PEORIA, Ill. (WMBD) — Peoria residents and advocates are pushing for a call to action to make sure dozens of tenants will not end up homeless.
They’re also speaking out against property management Darwin Homes after, on behalf of company SFR3, it issued dozens of households a notice to vacate right before the holidays.
As the clock ticks down until the extended move-out-date on January 31, many residents are still asking themselves the same tough questions.
“Where are we going to go, what are we going to do,” Rebecca Billings said.
Billings is one of the many residents in the city’s East Bluff community whose home is managed by Darwin Homes. She’s also among the many who were notified just before the holidays that she had to vacate her home by the end of December.
She said she was notified in November through e-mail.
“I don’t know how we’re going to do it, I mean we need more time to move period,” Billings said. “I work full-time and my husbands on disability, he just had brain surgery.”
Sources tell WMBD that Darwin Homes was supposed to issue notices to vacate to those on a month-to-month lease as early as last Fall. But for some reason, they delayed it until around November.
Sources said once SFR3 was made aware of the situation they agreed to extend the move-out date until the end of January after negotiations with the city.
But many are saying that’s still not enough time, especially in the winter and with the price of rent increasing.
“I would just like to have more time to move and have them give consideration that we’re people and that we need time to move,” Billings said.
City leaders said during the process, they reached out to impacted residents to offer resources to help them relocate.
On Thursday, a group of more than two dozen people came to the East Bluff Community Center to discuss Darwin Homes, SFR3, tenants’ current situation, and possible solutions.
These who came out included representatives from the Chicago Coalition for the Homeless, Peoria Landlord Accountability Project, the ACLU Peoria Chapter, and community members.
“I would love for Mayor Dr. Rita Ali to make an emergency declaration at least until April 1 for a housing moratorium,” Kristen Meierkord, president of ACLU Peoria Chapter, said. “The city has so many grant and funds coming in that I think they could work with the [local] landlords so they’re not losing money.”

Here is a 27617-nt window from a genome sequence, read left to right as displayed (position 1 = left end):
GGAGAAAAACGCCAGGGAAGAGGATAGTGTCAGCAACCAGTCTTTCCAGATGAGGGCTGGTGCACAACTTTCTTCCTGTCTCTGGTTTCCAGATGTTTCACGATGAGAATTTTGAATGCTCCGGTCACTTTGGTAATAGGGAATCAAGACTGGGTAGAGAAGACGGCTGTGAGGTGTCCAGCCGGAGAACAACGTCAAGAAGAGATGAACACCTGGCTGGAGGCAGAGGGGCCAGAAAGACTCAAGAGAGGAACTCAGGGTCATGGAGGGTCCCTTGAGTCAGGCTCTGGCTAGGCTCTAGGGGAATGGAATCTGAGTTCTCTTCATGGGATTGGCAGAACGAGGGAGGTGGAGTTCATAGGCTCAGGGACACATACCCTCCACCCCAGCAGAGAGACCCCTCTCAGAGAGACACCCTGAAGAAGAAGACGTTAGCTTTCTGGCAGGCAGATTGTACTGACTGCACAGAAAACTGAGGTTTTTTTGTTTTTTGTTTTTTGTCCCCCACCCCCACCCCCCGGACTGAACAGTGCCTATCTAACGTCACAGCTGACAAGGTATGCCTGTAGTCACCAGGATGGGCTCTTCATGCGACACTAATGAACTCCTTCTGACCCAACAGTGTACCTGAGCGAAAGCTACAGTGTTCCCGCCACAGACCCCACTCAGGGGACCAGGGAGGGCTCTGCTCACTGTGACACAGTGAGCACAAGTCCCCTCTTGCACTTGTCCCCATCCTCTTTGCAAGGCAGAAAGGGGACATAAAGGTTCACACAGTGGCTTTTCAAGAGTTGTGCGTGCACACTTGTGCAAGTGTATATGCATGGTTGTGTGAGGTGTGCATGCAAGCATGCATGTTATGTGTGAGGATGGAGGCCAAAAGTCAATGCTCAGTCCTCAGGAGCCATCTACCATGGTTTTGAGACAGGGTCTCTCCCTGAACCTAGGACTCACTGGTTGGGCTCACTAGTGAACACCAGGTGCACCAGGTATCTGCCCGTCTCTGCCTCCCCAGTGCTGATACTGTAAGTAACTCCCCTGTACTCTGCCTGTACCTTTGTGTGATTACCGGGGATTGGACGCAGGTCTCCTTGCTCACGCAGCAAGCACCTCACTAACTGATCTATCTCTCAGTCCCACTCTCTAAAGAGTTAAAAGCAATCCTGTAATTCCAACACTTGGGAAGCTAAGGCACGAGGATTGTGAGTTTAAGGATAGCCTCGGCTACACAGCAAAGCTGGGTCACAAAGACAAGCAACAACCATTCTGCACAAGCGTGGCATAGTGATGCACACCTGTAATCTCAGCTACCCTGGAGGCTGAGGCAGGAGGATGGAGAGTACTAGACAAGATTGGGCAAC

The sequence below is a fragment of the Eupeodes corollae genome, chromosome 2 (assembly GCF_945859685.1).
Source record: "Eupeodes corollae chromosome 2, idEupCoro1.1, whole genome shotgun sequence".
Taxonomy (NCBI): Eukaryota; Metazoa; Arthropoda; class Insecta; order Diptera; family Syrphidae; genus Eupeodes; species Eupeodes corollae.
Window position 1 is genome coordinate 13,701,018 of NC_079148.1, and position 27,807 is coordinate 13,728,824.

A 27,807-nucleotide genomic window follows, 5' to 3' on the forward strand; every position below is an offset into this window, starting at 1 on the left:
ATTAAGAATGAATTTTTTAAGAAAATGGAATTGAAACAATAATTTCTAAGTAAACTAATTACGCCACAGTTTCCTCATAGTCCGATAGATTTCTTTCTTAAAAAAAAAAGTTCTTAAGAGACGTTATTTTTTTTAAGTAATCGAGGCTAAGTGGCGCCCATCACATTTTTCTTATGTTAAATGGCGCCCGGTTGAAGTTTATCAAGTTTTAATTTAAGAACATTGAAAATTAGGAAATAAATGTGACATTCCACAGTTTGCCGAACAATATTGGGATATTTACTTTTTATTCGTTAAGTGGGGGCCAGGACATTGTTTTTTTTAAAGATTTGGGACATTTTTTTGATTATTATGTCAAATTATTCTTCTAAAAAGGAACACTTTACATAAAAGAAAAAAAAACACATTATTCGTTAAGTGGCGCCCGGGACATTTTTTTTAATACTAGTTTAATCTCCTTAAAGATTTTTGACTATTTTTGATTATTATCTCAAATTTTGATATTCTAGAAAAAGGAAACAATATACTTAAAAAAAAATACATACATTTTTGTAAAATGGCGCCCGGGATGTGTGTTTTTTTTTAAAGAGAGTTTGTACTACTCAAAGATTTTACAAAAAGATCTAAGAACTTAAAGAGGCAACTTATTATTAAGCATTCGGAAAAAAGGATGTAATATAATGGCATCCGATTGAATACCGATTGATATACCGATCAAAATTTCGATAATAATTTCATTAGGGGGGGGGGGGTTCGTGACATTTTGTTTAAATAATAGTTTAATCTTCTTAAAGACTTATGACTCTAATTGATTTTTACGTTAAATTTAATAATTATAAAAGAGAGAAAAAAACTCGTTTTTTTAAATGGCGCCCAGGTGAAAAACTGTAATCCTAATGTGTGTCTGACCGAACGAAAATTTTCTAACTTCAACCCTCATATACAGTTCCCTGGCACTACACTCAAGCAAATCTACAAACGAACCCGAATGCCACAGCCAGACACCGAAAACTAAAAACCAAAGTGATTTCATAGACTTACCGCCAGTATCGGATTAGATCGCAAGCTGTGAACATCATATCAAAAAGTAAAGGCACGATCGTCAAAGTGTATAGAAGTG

“It’s a humanitarian issue to me,” Meierkord said. “I think that Peoria has been defined in so many negative [ways] in the past few years, we can do something positive for once.”
She also said she’d like to see out-of-state corporate landlords charged a deposit that will go toward helping tenants find affordable housing if they were given a sudden notice to vacate.
Another suggestion presented would be to give tenants extra time to vacate depending on how long they’ve lived at their home.
Other parts of Thursday’s meeting touched on the gentrification of neighborhoods, corporate landlords buying up homes, and where are residents supposed to go if they can’t find a place to move.
Some said space in shelters is limited if not already at capacity.
“We don’t need to add to our houseless population right now,” Kristen Meierkord, president of ACLU Peoria Chapter, said. “We are already at crisis level.”
Tim Riggenbach, Third District City Councilman, said the meeting helped open his eyes to possible solutions that can help keep people from ending up in the streets.
“I think there needs to be a way to protect people who are on those month-to month leases,” Riggenbach, said. “I definitely think there are some good ideas out there that I hadn’t thought of beforehand.”
“I will be talking with our city attorney tomorrow [Friday] and throw in some of these things and see what actually can stick,” Riggenbach said.
He said said there are housing units available in the city for people who are having housing issues.
Riggenbach said he’s encouraging those in need to reach out to the city’s community development department for additional assistance.